posted in: Poetry | 0

Children and childhood, with pieces by Johanna DeMay, Kristin Davis and Dian Seidel.
6 minutes


Johanna DeMay is a third generation American but spent her childhood in Mexico. She said that immigrant parents preserve identity by sharing family stories with US born children, and, she said, “it’s no different in my own family.” Here’s her poem “Oral History Project.”

Fingers arched over his keyboard,
my eleven-year-old grandson Aaron
calls me to the kitchen table.

Where were you born? When? Family name?
Hebrew name? Which relative came here first?

My father – just 14 – ran away from Vitepsk
to join the Russian Army, fight in the Great War.
They turned him away. He had hammertoes.

Spiked eyebrows punctuate Aaron’s
surprise – like before & after
question marks in Spanish.

Yes, “hidden toes” just like yours.
With ordinary toes he might’ve become
a soldier, died on a frozen battle field.

My grandson glances at his bare feet.
What’s your favorite memory of him?

When we crossed the bay to Roqueta
in a motorboat, he swam across. Mother
muttered about riptides, jellyfish, sharks.

Playful as a seal, he plunged past breakers,
rose from the water, a shimmering merman,
bellowed, I’m hungry, let’s eat!

Keyboard forgotten, Aaron cracks his knuckles.
What made Great-grandpa Sam so brave?
I shrug, He survived a pogrom.

How do you spell pogrom?

Johanna DeMay from Passager Issue 72.

Kristin Davis said, “For me, poetry is a way to capture fleeting moments, memories, and discoveries.” Here’s her poem “Little Denials.”

I can’t say what inspired me
to sell Chiclets door to door
on our dull loop of split-levels.
Or why my mother bought a dozen
boxes of gum, cellophane-wrapped,
which I took without asking.
Do your parents know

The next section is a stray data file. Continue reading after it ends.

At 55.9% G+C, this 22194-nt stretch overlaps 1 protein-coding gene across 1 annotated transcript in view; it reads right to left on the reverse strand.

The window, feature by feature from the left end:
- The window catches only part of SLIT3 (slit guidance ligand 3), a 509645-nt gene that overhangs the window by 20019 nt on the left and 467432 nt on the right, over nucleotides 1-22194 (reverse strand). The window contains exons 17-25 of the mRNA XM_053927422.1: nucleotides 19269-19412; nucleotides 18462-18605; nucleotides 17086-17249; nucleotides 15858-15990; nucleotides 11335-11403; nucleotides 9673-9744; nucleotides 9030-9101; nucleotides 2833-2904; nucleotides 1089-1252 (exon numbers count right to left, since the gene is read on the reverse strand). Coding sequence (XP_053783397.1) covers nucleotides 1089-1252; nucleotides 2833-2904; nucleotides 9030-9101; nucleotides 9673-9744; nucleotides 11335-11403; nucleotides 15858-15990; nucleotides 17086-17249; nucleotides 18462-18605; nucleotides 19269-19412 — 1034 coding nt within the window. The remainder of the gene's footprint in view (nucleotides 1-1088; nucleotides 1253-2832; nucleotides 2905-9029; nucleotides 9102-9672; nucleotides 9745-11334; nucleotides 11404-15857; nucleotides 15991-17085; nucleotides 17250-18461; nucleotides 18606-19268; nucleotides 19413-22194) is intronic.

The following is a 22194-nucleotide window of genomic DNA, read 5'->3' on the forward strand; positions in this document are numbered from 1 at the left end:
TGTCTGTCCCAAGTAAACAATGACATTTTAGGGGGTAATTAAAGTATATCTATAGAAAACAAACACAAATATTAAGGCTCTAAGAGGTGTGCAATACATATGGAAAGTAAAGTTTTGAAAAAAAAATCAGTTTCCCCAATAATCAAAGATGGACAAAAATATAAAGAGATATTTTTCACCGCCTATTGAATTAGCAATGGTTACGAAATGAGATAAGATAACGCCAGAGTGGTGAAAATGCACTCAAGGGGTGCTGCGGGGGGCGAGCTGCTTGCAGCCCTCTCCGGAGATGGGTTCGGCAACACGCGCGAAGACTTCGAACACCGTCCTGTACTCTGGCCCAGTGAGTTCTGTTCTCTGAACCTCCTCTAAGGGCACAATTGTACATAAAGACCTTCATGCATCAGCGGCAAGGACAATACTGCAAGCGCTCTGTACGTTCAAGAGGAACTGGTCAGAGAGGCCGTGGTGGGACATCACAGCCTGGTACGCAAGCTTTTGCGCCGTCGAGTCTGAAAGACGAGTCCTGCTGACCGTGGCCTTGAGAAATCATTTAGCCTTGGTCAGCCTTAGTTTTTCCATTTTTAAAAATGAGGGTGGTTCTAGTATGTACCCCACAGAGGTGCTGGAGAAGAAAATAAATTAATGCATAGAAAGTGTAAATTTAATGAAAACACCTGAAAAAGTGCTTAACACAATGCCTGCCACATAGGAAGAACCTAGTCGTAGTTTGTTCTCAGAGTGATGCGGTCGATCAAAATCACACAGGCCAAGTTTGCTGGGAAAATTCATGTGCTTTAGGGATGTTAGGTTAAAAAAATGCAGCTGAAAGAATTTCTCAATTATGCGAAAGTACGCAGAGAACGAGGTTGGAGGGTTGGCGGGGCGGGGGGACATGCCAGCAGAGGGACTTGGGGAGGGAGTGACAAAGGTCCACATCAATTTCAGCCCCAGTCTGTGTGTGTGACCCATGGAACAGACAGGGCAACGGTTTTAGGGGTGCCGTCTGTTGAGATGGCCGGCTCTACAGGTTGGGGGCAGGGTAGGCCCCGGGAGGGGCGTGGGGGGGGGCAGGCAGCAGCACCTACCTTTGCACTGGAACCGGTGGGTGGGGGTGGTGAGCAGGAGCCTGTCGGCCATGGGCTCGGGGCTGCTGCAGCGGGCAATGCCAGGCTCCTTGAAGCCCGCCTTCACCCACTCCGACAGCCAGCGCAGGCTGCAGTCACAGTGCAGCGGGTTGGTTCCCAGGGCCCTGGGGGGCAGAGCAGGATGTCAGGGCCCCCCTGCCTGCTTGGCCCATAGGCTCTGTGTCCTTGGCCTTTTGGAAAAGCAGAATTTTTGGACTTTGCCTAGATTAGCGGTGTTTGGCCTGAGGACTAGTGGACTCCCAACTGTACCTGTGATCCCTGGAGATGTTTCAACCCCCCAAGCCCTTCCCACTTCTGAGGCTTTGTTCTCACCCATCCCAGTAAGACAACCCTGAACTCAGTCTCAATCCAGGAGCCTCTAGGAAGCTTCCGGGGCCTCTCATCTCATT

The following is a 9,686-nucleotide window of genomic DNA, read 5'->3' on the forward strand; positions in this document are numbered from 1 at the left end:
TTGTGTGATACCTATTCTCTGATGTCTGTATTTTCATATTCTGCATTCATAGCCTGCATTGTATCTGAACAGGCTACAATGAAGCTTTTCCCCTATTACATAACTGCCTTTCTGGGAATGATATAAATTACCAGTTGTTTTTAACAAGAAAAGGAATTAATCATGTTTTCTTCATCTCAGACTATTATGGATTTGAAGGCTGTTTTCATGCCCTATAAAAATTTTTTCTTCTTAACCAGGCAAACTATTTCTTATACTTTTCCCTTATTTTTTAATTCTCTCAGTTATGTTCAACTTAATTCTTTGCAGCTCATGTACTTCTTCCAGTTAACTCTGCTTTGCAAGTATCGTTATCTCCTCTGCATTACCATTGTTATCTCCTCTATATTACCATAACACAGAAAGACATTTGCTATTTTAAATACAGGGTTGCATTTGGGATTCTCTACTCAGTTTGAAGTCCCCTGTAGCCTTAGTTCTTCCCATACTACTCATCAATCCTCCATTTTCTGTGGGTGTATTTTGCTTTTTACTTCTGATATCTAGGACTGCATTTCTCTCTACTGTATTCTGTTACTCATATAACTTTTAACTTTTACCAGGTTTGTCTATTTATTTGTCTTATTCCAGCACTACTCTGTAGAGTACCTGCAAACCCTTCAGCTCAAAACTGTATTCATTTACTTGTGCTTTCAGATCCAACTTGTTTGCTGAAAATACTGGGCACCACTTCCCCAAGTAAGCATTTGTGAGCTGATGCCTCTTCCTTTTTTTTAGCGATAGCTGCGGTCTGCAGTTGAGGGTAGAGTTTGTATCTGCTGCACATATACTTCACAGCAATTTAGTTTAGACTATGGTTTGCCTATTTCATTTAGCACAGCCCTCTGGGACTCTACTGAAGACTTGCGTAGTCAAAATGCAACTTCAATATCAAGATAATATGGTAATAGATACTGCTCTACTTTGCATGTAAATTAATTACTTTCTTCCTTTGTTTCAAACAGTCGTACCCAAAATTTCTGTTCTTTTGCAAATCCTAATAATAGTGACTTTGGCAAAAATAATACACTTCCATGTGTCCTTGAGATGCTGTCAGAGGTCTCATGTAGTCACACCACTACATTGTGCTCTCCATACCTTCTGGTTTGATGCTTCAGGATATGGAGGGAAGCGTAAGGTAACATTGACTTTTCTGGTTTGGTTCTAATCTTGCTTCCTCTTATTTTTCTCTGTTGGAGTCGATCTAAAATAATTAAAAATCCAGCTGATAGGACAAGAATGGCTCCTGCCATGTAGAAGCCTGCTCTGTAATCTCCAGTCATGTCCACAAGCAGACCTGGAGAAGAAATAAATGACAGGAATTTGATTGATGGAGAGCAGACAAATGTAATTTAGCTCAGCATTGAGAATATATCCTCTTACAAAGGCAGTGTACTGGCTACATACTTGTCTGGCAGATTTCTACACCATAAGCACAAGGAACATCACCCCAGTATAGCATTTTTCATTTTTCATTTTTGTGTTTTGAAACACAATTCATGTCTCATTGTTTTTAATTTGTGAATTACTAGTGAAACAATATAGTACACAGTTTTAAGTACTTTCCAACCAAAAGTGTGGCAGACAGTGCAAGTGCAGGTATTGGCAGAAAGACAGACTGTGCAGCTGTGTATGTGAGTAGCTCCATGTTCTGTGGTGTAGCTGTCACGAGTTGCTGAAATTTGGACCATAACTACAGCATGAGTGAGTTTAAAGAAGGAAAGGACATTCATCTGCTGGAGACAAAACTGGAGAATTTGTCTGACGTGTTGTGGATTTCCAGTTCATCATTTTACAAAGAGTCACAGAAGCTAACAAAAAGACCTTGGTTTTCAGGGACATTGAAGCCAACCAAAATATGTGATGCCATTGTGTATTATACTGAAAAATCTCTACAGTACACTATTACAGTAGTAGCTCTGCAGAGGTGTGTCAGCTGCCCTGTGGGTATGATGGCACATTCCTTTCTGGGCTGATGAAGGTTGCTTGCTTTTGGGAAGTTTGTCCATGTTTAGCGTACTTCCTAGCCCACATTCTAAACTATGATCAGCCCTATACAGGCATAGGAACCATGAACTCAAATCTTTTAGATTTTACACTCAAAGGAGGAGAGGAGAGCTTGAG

you are selling these?
my neighbor Mrs. Ross asked,
before handing over a quarter.
Oh yes,
I lied – surely this was just
like selling Girl Scout cookies.
Did you buy these yourself?
Mrs. Troy wondered aloud,
before buying two packs,
twelve sugar-glazed pieces,
two tight rows in each
flimsy paper box.
Mrs. Sharkey picked the box
on the bottom of the stack,
from which I’d taken a piece,
chewed it and spit it out
when the flavor, the thin shell was gone.
Maybe she wouldn’t notice.
She shook the pack.
We both could hear five Chiclets
gliding back and forth, clicking
against one another in the void.
Are you sure they’re all here?
She looked directly into my eyes.
Yes, they are all there,
I insisted,
expressionless, almost believing.
She hesitated,
pressed her lips together,
gave me the quarter.

Kristin Davis, “Little Denials” from Passager Issue 68.

Shortly before the pandemic, Dian Seidel and her husband went to Pathumthani, Thailand to teach English. Here’s an excerpt from her recounting of the experience.

Our class looks like a little platoon. The tiny children stand, arm’s distance apart, toes lined up on a seam in the playground’s artificial turf. Each kindergartner is in uniform – plaid shorts or skirt and blue shirt. Each shirt has a child’s name embroidered on the right breast, which will make our first day at Pathumthani Prep a little easier. Some stare, some smile shyly, at my husband Steve and me, their new teachers.

. . . According to the schedule Teacher Mahalia has created, we will lead the morning assembly starting next week. How will we learn these songs, and whatever others come next? Will we rely on four-year-old Ivy to lead the singing?

A slow, sweet melody fills the air, and, on this cue, all the children sit down. I’m impressed with their posture – no one is slouching, and their little legs are folded into beautiful lotus poses. The music swells, and the children take in a deep, audible breath. Their hands move as if to guide the air toward their faces, which grow visibly calmer as they sing,

I’m breathing in
I’m breathing out
As flowers bloom

A dozen pairs of little hands form petals, slowly rotate, and rise.

I watch little chests rise and fall with alternating lines of the song, as the verse repeats. At an instrumental interlude, the children gently cover their faces and turn their gazes inward. The gesture brings a flash of memory from my childhood – my grandmother is covering her face while chanting the blessing over the glowing Sabbath candles. This moment in the sun on the playground seems almost as sacred.

A little finger taps the back of my hand. It is Ivy.

“I think you like to sing, don’t you?” I ask.
“Oh yes I do, doo, doo, doo, doo, doo,” she assures me.

An excerpt from “Pathumthani Tales” by Dian Seidel from Passager Issue 70.

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For Kendra, Mary, Christine, Rosanne, and the rest of the Passager staff, I’m Jon Shorr.